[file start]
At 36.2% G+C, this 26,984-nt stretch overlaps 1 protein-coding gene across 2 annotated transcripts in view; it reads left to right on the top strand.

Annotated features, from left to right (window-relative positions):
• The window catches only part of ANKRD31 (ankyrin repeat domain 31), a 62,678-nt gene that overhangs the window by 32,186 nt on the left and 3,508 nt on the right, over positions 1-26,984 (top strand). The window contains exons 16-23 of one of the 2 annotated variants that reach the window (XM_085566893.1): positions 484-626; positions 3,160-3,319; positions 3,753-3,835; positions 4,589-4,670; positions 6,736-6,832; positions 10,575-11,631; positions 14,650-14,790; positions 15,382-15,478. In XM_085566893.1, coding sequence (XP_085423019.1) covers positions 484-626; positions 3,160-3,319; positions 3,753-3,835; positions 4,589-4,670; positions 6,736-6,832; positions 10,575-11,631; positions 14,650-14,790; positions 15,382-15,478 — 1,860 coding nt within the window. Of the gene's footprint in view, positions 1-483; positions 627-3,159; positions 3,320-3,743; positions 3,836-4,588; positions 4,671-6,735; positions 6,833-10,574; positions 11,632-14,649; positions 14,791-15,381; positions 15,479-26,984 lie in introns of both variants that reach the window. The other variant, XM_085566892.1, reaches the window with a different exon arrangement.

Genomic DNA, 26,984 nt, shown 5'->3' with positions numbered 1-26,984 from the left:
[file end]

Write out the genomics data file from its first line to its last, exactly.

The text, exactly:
At 36.2% G+C, this 26,984-nt stretch overlaps 1 protein-coding gene across 2 annotated transcripts in view; it reads left to right on the top strand.

Annotated features, from left to right (window-relative positions):
• The window catches only part of ANKRD31 (ankyrin repeat domain 31), a 62,678-nt gene that overhangs the window by 32,186 nt on the left and 3,508 nt on the right, over positions 1-26,984 (top strand). The window contains exons 16-23 of one of the 2 annotated variants that reach the window (XM_085566893.1): positions 484-626; positions 3,160-3,319; positions 3,753-3,835; positions 4,589-4,670; positions 6,736-6,832; positions 10,575-11,631; positions 14,650-14,790; positions 15,382-15,478. In XM_085566893.1, coding sequence (XP_085423019.1) covers positions 484-626; positions 3,160-3,319; positions 3,753-3,835; positions 4,589-4,670; positions 6,736-6,832; positions 10,575-11,631; positions 14,650-14,790; positions 15,382-15,478 — 1,860 coding nt within the window. Of the gene's footprint in view, positions 1-483; positions 627-3,159; positions 3,320-3,743; positions 3,836-4,588; positions 4,671-6,735; positions 6,833-10,574; positions 11,632-14,649; positions 14,791-15,381; positions 15,479-26,984 lie in introns of both variants that reach the window. The other variant, XM_085566892.1, reaches the window with a different exon arrangement.

Genomic DNA, 26,984 nt, shown 5'->3' with positions numbered 1-26,984 from the left: